“We’re not giving away the store, but at the same time, we’re trying to keep things not so expensive that (businesses) don’t come in.”
Kristoff believes that one major challenge facing West Sacramento is the loss of its redevelopment agency, after the state nullified such agencies. The city had used its agency to focus local tax money on infrastructure costs, to pave the way for growth.

Without a redevelopment agency, Kristoff believes the strategy in November’s “Measure G” is one way to fill that gap.

“We have a certain amount of tax increment still coming in (annually),” he said. “Maybe $2 million or $2.5 million. Measure G says we should put that money into a fund and use that money for future infrastructure.”

Even though future city officials could issue bonds worth several times what’s in that pot of money, it will still take a number of years before the fund accumulates enough money to finance a big project – like a new Sacramento River bridge.

Speaking of bridges:

“I look at the South River Road bridge (connecting Southport to the rest of the city) as the next bridge we should tackle,” said Kristoff. “I look at the connection between Sacramento and West Sacramento, and where that (other) bridge should go. Somehow or other, it needs to connect to I-5, whether it be the Broadway Bridge or the bridge further north, north of the I Street Bridge, that essentially connects with Sacramento’s railyard project.”

  How is the city doing with local flood protection?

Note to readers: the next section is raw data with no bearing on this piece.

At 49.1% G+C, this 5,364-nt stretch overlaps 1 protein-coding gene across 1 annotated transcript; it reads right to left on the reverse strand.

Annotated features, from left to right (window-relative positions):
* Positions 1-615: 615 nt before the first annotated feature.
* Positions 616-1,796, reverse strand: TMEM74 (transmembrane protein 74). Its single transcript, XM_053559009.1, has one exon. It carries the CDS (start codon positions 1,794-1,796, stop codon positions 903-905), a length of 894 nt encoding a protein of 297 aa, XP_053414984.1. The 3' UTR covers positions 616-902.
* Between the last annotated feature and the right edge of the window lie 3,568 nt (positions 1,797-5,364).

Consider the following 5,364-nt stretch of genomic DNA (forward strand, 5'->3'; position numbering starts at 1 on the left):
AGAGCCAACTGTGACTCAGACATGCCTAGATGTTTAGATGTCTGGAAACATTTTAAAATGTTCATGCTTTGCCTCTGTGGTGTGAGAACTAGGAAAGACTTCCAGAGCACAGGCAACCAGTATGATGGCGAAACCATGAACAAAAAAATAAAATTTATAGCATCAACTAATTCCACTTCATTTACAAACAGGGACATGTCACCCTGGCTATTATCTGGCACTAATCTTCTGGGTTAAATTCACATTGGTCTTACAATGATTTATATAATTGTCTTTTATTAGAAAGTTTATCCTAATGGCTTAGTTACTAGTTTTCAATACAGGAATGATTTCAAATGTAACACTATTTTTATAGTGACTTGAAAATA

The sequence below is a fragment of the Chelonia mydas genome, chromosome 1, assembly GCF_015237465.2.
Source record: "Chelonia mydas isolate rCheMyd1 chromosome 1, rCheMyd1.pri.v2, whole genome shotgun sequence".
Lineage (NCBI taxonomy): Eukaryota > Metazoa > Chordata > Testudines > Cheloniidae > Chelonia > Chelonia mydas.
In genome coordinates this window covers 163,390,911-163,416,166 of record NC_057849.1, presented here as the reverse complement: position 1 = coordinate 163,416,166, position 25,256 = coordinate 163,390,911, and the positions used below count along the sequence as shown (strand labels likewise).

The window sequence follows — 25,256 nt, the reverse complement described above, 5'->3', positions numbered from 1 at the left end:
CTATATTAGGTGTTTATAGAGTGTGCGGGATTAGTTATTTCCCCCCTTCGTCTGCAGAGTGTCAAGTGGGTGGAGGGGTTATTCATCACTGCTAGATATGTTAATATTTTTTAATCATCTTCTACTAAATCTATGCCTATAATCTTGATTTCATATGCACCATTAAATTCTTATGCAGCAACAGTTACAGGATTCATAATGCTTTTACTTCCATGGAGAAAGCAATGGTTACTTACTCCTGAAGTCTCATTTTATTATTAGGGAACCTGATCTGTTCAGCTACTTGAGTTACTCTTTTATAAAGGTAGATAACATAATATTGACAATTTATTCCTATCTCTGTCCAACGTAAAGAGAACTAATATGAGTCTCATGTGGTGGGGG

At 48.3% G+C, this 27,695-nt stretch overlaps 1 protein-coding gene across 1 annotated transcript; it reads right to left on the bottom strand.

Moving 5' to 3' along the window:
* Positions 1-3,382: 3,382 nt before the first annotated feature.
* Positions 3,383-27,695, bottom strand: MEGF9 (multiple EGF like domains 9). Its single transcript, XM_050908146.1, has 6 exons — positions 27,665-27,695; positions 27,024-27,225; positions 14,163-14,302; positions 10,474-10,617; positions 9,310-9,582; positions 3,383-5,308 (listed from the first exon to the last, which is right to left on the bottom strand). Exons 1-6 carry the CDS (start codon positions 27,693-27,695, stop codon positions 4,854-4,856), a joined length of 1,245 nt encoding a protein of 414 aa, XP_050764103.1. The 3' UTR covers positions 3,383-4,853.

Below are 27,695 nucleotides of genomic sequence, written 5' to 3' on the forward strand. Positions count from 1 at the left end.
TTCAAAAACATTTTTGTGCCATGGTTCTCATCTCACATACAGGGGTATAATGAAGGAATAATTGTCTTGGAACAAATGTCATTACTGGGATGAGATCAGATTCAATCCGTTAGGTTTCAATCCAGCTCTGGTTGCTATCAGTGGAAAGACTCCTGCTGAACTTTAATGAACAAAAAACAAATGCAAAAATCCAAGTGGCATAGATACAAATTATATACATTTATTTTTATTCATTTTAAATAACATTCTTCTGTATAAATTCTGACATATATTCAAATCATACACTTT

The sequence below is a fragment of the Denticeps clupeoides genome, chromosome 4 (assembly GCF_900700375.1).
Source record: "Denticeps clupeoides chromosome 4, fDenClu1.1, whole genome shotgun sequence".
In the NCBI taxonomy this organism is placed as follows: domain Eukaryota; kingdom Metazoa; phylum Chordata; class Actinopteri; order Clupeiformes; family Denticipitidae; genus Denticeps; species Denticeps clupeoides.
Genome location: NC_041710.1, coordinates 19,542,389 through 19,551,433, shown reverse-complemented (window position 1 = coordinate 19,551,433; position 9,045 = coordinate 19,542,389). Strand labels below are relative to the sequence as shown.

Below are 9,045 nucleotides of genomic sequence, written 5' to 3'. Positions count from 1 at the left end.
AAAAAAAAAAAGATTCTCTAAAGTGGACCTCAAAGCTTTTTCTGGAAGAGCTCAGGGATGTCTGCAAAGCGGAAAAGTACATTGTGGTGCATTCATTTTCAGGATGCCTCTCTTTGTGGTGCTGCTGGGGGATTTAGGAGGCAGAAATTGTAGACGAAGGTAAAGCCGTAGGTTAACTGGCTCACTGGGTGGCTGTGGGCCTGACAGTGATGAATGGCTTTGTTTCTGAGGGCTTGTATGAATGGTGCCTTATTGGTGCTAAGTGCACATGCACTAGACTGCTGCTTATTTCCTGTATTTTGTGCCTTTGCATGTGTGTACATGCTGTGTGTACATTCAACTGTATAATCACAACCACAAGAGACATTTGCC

“I’m happy with the way the City of West Sacramento has approached it,” Kristoff said. “When we were told that we had a deficiency in our levees, we were really sort of caught by surprise. We tackled that very quickly. The citizens passed an assessment on their homes for flood protection, the council put in a new fee for new development, and we also passed a sales tax override, some of which has gone into flood protection.”

That willingness to pay a “local share” of levee repair costs has earned respect from state and federal flood control partners, he added. Levee work is underway.

Kristoff believes the city is in pretty good fiscal shape, having reduced city staff in the face of the recession and a slow-down in new development. The city has a problem with public pensions, but it’s not a crisis, he believes.

“We’ve been tackling that issue for about four years.”

Police and fire protection are in good shape today, said Kristoff.

“We’ve got the best police and fire departments in the region. They’re great.”

As the only person to have always been on the West Sacramento city council, does Kristoff have any regrets over any major “wrong turns” the council may have made during the past 25 years?

“Nothing on a medium or large scale,” he answered. “There have been a couple development decisions where (we approved) a drive-through at a restaurant or something, and I say now, ‘oh, we shouldn’t have done that.’”

Kristoff and the other incumbent running for re-election, Oscar Villegas, have endorsed each other, and “I have the support of the entire council and (County Supervisor) Mike McGowan,” said Kristoff.

There’s only one challenger, Oleg Maskaev, a Republican who believes that his party affiliation is important in this local race.

Does Kristoff feel the same way?

“The city council is a nonpartisan position,” he answered. “We have sewer, water, and filling the potholes. Those are the city’s responsibility.”

Kristoff said he is mounting a serious campaign including yard signs, political mailers and precinct walking. But it’s a sign of the times, he said, that he will be running on “about half” the campaign budget he spent last time around.

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Copyright News-Ledger 2012